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Hunt for Kerobokan escapees continues

19 June 2017 6:59 PM
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Bali police were interviewing witnesses into Monday night as they continued the search for an Australian man and three other foreigners believed to have tunnelled out of Kerobokan prison.

'Up to tonight, there is no information that the four have been caught,' head of Badung District Police in Bali Yudith Hananta told AAP at around 9pm local time.

Shaun Davidson, 33, from Perth has found himself the subject of a manhunt after officials said he and three others escaped the notorious Bali prison early on Monday morning.

When they failed to show for roll call, a search of the prison's perimeter unearthed a covered tunnel - around 50 by 75cm wide - and 15 metres long, Kerobokan prison governor Tony Nainggolan said.

The tunnel travels underneath the prison wall and emerges at a road running along Kerobokan.

A guard tower hovers above it, but was unmanned at the time due to staff shortages.

'We will investigate if there's involvement from other prisoners or guards,' Mr Nainggolan said, with police adding that they were also looking into whether the men received any help from the outside.

Davidson had just two months and 15 days left to serve of his sentence for immigration offences after he was caught in April last year for using another man's passport on the popular tourist island.

However, the 33-year-old faced deportation after his sentence finished and was known to have been wanted in Perth for drug offences.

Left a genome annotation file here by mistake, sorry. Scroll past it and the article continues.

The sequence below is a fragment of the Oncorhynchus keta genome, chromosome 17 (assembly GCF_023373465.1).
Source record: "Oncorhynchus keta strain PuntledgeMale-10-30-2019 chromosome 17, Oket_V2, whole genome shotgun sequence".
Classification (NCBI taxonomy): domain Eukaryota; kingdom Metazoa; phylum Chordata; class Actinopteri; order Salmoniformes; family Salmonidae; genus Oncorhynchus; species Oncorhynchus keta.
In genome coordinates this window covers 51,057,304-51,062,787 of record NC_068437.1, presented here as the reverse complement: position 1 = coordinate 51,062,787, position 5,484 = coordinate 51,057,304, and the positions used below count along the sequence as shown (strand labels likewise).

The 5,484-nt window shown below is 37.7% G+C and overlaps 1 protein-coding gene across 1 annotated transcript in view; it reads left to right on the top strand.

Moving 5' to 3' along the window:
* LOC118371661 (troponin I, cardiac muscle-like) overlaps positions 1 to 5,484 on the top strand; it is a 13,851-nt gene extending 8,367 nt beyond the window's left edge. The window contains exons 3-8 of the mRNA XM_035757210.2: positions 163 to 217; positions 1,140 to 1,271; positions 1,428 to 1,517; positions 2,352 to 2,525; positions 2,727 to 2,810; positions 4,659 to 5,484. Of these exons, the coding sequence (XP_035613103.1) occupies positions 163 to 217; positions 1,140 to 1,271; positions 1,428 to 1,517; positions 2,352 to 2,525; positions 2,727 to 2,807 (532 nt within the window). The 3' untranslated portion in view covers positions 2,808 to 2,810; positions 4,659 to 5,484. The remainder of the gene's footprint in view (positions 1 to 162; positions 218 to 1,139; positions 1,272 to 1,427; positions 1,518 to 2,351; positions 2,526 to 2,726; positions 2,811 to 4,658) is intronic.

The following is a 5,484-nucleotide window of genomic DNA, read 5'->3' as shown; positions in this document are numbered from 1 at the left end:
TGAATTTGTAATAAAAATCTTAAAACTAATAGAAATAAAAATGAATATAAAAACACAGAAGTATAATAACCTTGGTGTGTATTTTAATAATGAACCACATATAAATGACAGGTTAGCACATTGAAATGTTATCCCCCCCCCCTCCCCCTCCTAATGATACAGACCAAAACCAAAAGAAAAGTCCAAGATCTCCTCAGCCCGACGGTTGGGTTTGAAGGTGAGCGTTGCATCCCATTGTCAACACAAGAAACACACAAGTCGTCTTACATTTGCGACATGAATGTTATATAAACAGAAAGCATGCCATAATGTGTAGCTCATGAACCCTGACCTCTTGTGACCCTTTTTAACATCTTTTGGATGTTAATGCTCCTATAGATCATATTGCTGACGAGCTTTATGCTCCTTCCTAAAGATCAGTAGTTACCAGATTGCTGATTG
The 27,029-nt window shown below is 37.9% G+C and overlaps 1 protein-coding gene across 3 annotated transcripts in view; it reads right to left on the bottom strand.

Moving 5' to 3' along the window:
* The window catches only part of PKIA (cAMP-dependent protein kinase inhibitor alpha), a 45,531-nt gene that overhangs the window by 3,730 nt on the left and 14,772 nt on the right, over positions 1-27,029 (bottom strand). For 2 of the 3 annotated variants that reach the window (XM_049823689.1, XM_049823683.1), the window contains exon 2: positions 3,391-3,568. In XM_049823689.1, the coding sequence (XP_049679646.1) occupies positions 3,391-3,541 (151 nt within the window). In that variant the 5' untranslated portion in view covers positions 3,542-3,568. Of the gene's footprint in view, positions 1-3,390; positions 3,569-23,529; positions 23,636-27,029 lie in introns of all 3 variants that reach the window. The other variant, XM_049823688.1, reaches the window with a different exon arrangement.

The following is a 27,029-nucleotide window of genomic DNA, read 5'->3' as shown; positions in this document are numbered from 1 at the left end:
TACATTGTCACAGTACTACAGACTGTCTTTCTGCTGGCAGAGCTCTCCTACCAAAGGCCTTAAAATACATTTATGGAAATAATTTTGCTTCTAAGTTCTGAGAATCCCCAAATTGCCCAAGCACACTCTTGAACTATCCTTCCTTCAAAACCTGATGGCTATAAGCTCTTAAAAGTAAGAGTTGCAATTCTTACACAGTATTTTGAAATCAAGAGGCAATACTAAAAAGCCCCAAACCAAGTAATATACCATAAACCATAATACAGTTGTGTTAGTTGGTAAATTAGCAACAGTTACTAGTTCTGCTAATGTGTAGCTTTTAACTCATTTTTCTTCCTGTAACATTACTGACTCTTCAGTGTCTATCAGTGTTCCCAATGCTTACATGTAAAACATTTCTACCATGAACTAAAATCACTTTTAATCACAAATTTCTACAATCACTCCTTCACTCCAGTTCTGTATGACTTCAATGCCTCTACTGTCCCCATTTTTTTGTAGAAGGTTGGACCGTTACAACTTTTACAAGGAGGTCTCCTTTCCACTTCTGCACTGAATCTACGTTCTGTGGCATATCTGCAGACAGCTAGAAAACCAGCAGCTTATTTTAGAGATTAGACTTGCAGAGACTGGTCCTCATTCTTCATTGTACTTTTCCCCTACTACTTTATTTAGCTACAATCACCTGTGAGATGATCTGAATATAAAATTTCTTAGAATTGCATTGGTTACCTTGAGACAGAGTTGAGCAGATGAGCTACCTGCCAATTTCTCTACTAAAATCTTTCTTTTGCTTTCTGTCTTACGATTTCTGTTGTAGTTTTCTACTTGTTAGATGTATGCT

His alleged fellow escapees all lived with him in the same cell block in Kerobokan.

Dimitar Nikolov Iliev, 43, from Bulgaria was serving a seven-year term for money laundering, alleged fellow escapee Sayed Mohammed Said - a 31-year-old from India - was in the midst of a 14-year sentence for drugs.

Malaysian man, Tee Kok King, 50, is understood to be serving seven-and-a-half years for drug offences.

Head of Bali Corrections, Surung Pasaribu, said there was nothing in Indonesia's criminal code that would allow the men to be charged with escape, however they could face damaging a facility.

Staff shortages, chronic overcrowding and allegations of corruption have long plagued Indonesia's prisons.

Just last week, 76 inmates escaped Jambi jail in Sumatra after flooding caused the prison's walls to collapse.

In May, in another Sumatran facility, Pekanbaru, 442 prisoners made a run for it following allegations of guards charging people for cells in the chronically overcrowded facility.


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